her. So she’ll be damned if people get to come up and say nice things about
Gertie.”

We couldn’t
hear everything they were saying through the glass, but it didn’t matter. You
didn’t need to be an expert lip reader to decipher some of the most interesting
swearword combinations on earth spilling from Gertie’s mouth. And it only
intensified when Celia pointed to Gertie’s bumper, held up to the car by a
piece of rope.

“Uh-oh,
here comes Gertie’s middle finger,” I said, taking a sip of coffee.

“Is Celia flipping
her back?”

“Trying to
anyway. Has she never flipped a bird before? Looks like one of the wings is
clipped.”

“Ooh, Ida
Belle just shook her head so hard a couple curlers flew off.”

I spotted Sinful’s
sexiest deputy, Carter LeBlanc, crossing the street toward them. “Here comes
the cavalry.”

Several of
Francine’s customers stood up from their chairs to get better views of the
action. There was nothing like a fight between three hot-tempered old ladies to
tear people away from their breakfasts. Most were calling out support for
Gertie. Fred, the Yankee hater, stood from his chair, craning his neck to see
past the people standing in front of him. “Show the Yankee lover who’s boss,
Celia!” he shouted, before sneering at me and plopping back in his chair.

Carter
stood between Gertie and Celia and seemed to be doing a good job of calming
Gertie down, until he must have said something she didn’t like because she
mouthed a word to him that I’d never seen or heard coming from her mouth before.
A collective “Oooooh” went up in Francine’s as Gertie turned on her heels and pushed
her way inside. Even the jangles above the door sounded angry. Ida Belle was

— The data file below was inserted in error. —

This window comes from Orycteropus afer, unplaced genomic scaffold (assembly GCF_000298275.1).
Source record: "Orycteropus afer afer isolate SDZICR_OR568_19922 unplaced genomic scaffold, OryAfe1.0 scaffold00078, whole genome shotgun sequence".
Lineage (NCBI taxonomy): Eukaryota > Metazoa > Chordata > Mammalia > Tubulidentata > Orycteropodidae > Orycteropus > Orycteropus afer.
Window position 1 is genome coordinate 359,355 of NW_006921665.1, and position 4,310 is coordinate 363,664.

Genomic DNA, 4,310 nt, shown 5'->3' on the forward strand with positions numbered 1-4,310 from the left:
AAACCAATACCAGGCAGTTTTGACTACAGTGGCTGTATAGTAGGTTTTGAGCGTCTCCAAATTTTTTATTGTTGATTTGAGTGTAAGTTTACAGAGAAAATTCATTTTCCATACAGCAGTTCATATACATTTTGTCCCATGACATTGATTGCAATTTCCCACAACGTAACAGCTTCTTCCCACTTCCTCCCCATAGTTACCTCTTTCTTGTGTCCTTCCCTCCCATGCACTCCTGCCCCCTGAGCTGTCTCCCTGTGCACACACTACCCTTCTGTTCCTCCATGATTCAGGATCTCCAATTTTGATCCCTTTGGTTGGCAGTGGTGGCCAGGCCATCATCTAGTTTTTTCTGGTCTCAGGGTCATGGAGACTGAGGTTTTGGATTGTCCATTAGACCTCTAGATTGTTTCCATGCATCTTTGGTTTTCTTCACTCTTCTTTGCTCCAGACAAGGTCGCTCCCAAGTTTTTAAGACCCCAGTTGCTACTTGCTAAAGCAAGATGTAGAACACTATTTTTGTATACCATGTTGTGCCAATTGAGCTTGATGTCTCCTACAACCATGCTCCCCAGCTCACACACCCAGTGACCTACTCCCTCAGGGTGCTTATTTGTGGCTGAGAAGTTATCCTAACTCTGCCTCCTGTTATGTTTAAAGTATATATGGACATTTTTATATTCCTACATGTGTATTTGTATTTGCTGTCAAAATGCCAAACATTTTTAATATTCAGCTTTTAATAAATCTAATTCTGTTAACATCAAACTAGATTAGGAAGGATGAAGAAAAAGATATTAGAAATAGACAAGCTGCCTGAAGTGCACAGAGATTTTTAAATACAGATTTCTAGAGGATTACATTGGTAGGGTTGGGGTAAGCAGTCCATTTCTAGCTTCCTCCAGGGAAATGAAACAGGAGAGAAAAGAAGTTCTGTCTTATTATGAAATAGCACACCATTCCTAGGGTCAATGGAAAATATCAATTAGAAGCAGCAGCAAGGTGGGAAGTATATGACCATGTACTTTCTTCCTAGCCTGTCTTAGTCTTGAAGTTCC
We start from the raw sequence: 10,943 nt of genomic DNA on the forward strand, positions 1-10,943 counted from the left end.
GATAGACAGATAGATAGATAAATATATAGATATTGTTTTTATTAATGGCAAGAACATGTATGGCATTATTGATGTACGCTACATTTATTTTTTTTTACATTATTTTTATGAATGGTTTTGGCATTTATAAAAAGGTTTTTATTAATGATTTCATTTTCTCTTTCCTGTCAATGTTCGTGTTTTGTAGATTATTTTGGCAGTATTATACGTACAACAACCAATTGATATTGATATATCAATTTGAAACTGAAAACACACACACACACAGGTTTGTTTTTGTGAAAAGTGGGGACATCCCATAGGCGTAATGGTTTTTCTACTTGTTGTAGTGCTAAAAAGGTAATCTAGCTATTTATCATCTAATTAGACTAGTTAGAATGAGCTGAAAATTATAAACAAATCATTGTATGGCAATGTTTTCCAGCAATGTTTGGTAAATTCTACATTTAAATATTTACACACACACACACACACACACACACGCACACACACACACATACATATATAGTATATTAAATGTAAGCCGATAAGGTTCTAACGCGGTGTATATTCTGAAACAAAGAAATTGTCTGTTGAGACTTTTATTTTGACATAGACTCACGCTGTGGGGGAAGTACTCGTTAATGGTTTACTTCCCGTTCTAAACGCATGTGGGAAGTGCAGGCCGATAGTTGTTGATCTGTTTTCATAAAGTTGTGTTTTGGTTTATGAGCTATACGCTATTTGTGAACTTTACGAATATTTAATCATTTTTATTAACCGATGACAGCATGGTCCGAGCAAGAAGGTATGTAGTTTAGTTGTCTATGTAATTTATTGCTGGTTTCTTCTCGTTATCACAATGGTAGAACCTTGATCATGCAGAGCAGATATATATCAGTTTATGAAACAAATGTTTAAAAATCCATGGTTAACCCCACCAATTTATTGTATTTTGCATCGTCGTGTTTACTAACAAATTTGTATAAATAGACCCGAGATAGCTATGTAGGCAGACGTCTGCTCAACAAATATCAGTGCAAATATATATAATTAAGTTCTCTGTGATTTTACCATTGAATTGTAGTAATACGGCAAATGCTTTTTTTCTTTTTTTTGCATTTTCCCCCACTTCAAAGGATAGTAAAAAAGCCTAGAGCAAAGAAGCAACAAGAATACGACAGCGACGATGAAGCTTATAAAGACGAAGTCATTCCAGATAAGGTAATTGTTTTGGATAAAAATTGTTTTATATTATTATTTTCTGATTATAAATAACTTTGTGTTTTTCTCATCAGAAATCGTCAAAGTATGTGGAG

close behind.

“Honestly,”
Gertie hissed as she stormed over to my table, yanking out a chair and dropping
into it.

“You tell
her, Gertie!” one of Francine’s customers shouted, prompting a few claps and
cheers.

Ida Belle
held up her hands. “Okay, thanks for all your support, but show’s over. Go back
to your eggs.” She took her seat next to Gertie. “Damn woman made me lose a few
of my curlers.”

“Do I dare
ask if you want coffee?” Ally asked.

“I want
coffee and the biggest, fattiest breakfast you have,” Gertie said. “I deserve
it.”

“Short
stack for me,” Ida Belle said.

I ordered
eggs and a side of turkey sausage. After Ally filled Ida Belle’s and Gertie’s
mugs she turned and headed back to the kitchen. 

“She tried
to shut your funeral down, huh?”

Ida Belle
nodded. “And when she realized she couldn’t do that, she tried to get Carter to
arrest Gertie for having her bumper tied with rope.”

Gertie’s
hand shook as she poured cream into her coffee. “Do you know how many Sinful
residents have their bumpers tied with rope?”

“A good
seventy-five percent?”

“Sounds
about right,” Gertie huffed. “But somehow
my rope
is an eyesore. And I
put a new one on just yesterday.” She blew on her coffee, then took a sip. “But
the worst part is, she’s making Carter miss my funeral. He has to do some
stupid city thing with her.”

I glanced
out the window. Celia was waving a handful of Gertie’s funeral fliers in
Carter’s face. It hadn’t been easy for him since Celia became temporary mayor.
It hadn’t been easy on the town, either.

“That new
rope does look nice,” I said, trying to calm Gertie down.

Ida Belle
winked at me. “Yep, nothing says high-class ride more than a new white rope
holding up the bumper.”

“Don’t you
start,” Gertie said. “My bumper money went into hiring the Divas for my
funeral, so the rope will have to do for another month.” Gertie’s eyes landed
on my open backpack sitting next to me on the floor, stuffed with paper wads.
Her gaze then traveled to the pad and pen on the table in front of me. A pad
with no words written on it. “Please tell me you’re writing my eulogy in
disappearing ink,” she said, pointing to the empty sheet of paper.

“Um… about
your eulogy…”

She folded
her arms and lifted a brow. As a CIA assassin I had risked my life to get close
to some of the most dangerous people on earth. People like Ahmad, the arms
dealer who had put a price on my head, causing me to hide out in Sinful in the
first place. But that was child’s play compared to getting in Gertie’s way when
she was in a bad mood. That I wouldn’t do.

“I’m trying
to get it down from five pages to four,” I lied. I half expected a lightning
bolt to crash through Francine’s roof and strike me dead.

Gertie relaxed.